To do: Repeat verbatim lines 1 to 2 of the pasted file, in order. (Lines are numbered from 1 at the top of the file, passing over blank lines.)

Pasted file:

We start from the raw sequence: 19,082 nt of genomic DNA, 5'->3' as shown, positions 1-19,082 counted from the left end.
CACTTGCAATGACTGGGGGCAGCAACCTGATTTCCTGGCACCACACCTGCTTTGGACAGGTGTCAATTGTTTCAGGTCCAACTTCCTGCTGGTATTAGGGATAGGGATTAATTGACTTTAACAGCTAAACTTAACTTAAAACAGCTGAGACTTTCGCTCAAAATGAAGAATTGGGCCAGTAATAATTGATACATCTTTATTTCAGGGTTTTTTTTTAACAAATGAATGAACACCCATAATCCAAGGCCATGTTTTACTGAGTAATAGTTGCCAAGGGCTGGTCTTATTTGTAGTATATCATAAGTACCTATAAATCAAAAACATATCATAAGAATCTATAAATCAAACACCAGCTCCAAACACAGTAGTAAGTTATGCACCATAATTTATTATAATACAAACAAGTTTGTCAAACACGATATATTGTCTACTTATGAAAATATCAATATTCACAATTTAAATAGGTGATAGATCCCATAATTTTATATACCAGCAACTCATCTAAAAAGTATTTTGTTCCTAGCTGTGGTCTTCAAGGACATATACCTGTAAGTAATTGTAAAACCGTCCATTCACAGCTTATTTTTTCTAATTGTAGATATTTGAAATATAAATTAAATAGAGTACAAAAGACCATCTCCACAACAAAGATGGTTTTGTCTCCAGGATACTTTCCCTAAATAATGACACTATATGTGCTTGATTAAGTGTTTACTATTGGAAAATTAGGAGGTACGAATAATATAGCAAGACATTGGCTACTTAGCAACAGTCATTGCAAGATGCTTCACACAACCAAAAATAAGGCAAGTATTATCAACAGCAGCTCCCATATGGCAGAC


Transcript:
We start from the raw sequence: 19,082 nt of genomic DNA, 5'->3' as shown, positions 1-19,082 counted from the left end.
CACTTGCAATGACTGGGGGCAGCAACCTGATTTCCTGGCACCACACCTGCTTTGGACAGGTGTCAATTGTTTCAGGTCCAACTTCCTGCTGGTATTAGGGATAGGGATTAATTGACTTTAACAGCTAAACTTAACTTAAAACAGCTGAGACTTTCGCTCAAAATGAAGAATTGGGCCAGTAATAATTGATACATCTTTATTTCAGGGTTTTTTTTTAACAAATGAATGAACACCCATAATCCAAGGCCATGTTTTACTGAGTAATAGTTGCCAAGGGCTGGTCTTATTTGTAGTATATCATAAGTACCTATAAATCAAAAACATATCATAAGAATCTATAAATCAAACACCAGCTCCAAACACAGTAGTAAGTTATGCACCATAATTTATTATAATACAAACAAGTTTGTCAAACACGATATATTGTCTACTTATGAAAATATCAATATTCACAATTTAAATAGGTGATAGATCCCATAATTTTATATACCAGCAACTCATCTAAAAAGTATTTTGTTCCTAGCTGTGGTCTTCAAGGACATATACCTGTAAGTAATTGTAAAACCGTCCATTCACAGCTTATTTTTTCTAATTGTAGATATTTGAAATATAAATTAAATAGAGTACAAAAGACCATCTCCACAACAAAGATGGTTTTGTCTCCAGGATACTTTCCCTAAATAATGACACTATATGTGCTTGATTAAGTGTTTACTATTGGAAAATTAGGAGGTACGAATAATATAGCAAGACATTGGCTACTTAGCAACAGTCATTGCAAGATGCTTCACACAACCAAAAATAAGGCAAGTATTATCAACAGCAGCTCCCATATGGCAGAC